Misrepresentation of the story
Just an aside here: when discussing potential benefits of herbal medicines or alternative medical practices, we decry the misuse of case reports, anecdotes, or other personal testimonials (“the plural of ‘anecdote’ is not ‘data’”) as evidence of causality. So, we have to be a little careful with this paper, although it has far more meat than a typical compilation of two cases reports: the timing of the appearance of aggressive prostate cancer, especially in case #2, the progression of disease through an androgen antagonist, and the promotion of prostate cancer cell growth in vitro by the supplement, collectively make a reasonable case that the supplement was at least involved in promoting the severity of the prostate cancer in both patients.

However, the title of the Reuters report misrepresents the study: “Natural” supplements caused cancer in 2 men: study. In no way did the authors claim causation. The Consumerist is also guilty of misrepresentation: Hormone-Filled Dietary Supplement Caused Cancer In Two Men, Say Doctors. No, the doctors did not say that.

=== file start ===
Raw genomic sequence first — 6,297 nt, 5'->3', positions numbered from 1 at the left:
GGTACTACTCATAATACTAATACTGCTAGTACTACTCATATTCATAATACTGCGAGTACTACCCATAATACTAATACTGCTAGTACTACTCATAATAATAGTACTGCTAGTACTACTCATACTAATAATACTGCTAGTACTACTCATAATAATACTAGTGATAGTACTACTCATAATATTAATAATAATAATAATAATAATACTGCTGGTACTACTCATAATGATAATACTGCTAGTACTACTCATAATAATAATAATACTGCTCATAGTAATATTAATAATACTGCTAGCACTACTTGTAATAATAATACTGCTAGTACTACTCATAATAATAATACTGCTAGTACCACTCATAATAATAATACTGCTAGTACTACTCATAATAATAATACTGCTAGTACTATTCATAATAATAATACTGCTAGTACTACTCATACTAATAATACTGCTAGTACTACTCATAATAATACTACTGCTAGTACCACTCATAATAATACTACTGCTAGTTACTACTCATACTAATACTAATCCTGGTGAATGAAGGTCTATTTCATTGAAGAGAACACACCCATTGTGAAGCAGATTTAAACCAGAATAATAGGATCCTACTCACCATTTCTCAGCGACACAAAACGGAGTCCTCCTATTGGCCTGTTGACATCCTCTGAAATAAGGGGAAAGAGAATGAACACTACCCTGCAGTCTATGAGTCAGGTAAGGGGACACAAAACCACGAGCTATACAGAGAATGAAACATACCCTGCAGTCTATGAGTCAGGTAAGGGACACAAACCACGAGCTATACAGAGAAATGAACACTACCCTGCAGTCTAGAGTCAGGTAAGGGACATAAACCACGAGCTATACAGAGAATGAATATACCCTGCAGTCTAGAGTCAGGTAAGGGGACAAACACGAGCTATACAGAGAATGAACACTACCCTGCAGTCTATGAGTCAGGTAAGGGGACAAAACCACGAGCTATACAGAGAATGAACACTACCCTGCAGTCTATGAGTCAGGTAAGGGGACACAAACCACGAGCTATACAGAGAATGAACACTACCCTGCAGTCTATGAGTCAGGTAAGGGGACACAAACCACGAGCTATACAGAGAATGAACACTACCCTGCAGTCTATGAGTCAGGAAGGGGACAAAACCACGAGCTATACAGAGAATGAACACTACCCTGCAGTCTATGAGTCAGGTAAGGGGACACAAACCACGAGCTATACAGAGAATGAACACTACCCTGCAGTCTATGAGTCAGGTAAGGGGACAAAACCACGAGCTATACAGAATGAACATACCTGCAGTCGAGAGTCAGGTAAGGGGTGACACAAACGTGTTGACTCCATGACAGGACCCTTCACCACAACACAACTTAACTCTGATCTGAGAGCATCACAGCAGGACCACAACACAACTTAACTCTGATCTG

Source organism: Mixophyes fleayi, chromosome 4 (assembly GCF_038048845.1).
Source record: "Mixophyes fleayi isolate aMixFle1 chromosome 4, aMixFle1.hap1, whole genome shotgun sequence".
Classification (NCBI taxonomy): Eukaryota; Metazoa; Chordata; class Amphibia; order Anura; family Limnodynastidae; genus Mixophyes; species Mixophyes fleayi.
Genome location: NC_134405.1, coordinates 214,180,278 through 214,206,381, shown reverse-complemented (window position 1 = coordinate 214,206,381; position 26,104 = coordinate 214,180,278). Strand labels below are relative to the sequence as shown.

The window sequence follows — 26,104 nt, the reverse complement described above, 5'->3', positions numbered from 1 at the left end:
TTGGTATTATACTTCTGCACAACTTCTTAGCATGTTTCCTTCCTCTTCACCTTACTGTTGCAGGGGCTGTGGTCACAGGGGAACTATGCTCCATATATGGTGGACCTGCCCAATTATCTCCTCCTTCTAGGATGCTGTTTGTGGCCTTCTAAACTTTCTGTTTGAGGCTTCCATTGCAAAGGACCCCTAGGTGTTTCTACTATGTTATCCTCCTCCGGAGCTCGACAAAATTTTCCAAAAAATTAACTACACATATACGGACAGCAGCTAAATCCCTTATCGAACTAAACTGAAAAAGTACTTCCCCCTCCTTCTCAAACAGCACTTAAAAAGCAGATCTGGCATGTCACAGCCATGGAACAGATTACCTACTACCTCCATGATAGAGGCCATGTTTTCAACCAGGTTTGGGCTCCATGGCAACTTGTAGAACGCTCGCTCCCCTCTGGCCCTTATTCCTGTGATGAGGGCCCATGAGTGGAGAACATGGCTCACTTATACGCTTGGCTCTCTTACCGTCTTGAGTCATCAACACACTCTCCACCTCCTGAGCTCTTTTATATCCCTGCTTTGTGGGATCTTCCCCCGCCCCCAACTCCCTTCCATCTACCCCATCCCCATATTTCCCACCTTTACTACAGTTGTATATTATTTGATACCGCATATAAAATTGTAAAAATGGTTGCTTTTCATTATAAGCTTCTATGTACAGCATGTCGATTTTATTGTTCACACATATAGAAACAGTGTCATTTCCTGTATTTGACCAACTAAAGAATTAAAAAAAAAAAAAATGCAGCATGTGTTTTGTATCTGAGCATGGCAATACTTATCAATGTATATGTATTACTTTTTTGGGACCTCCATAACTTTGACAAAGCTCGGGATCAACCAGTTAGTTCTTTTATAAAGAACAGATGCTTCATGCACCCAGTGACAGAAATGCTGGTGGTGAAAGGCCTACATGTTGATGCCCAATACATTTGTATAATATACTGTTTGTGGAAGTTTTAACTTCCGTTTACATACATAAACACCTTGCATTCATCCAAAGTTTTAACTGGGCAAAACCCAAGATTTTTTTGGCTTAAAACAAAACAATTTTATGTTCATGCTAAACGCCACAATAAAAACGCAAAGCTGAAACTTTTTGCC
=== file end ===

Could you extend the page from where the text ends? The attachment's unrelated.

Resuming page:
In contrast, the original press release for the story from UT-Southwestern (shown here from EurekAlert!) responsibly promotes the significance of the work by their researchers, Hormonal dietary supplements might promote prostate cancer progression. Hence, the overinterpretation of the study was not driven by the sensationalism of the press release; rather, these two aforementioned media outlets sensationalized the press releases and the authors, in all likelihood, did not read the entire original Clinical Cancer Research paper whose PDF I’m sure was provided in the embargoed form of the press release (we bloggers had to wait until the paper came out and then find a colleague or library that subscribed to the journal).

In fact, the title of the original paper is, “Herbal/Hormonal Dietary Supplement Possibly Associated with Prostate Cancer Progression.” [emphasis mine]